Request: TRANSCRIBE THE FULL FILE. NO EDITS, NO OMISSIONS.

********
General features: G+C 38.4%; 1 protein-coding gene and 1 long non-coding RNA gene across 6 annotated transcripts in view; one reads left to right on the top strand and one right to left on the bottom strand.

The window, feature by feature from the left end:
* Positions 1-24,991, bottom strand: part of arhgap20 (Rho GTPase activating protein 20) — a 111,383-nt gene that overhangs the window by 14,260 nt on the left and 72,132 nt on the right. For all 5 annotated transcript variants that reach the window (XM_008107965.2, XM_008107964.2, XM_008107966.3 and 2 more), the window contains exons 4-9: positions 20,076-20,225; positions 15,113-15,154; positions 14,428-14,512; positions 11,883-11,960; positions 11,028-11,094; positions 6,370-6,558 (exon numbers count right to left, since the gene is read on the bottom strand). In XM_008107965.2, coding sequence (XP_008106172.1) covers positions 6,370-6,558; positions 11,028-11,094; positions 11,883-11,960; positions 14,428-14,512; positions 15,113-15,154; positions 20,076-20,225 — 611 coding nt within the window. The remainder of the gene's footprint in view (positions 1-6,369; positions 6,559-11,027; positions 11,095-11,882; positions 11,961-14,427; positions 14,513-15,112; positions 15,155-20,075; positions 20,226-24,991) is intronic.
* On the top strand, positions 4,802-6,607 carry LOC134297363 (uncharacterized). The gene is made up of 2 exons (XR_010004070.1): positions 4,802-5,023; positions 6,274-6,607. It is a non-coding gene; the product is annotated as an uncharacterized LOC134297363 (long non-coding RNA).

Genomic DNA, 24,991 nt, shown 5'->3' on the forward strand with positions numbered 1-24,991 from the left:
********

General features: G+C 38.4%; 1 protein-coding gene and 1 long non-coding RNA gene across 6 annotated transcripts in view; one reads left to right on the top strand and one right to left on the bottom strand.

The window, feature by feature from the left end:
* Positions 1-24,991, bottom strand: part of arhgap20 (Rho GTPase activating protein 20) — a 111,383-nt gene that overhangs the window by 14,260 nt on the left and 72,132 nt on the right. For all 5 annotated transcript variants that reach the window (XM_008107965.2, XM_008107964.2, XM_008107966.3 and 2 more), the window contains exons 4-9: positions 20,076-20,225; positions 15,113-15,154; positions 14,428-14,512; positions 11,883-11,960; positions 11,028-11,094; positions 6,370-6,558 (exon numbers count right to left, since the gene is read on the bottom strand). In XM_008107965.2, coding sequence (XP_008106172.1) covers positions 6,370-6,558; positions 11,028-11,094; positions 11,883-11,960; positions 14,428-14,512; positions 15,113-15,154; positions 20,076-20,225 — 611 coding nt within the window. The remainder of the gene's footprint in view (positions 1-6,369; positions 6,559-11,027; positions 11,095-11,882; positions 11,961-14,427; positions 14,513-15,112; positions 15,155-20,075; positions 20,226-24,991) is intronic.
* On the top strand, positions 4,802-6,607 carry LOC134297363 (uncharacterized). The gene is made up of 2 exons (XR_010004070.1): positions 4,802-5,023; positions 6,274-6,607. It is a non-coding gene; the product is annotated as an uncharacterized LOC134297363 (long non-coding RNA).

Genomic DNA, 24,991 nt, shown 5'->3' on the forward strand with positions numbered 1-24,991 from the left: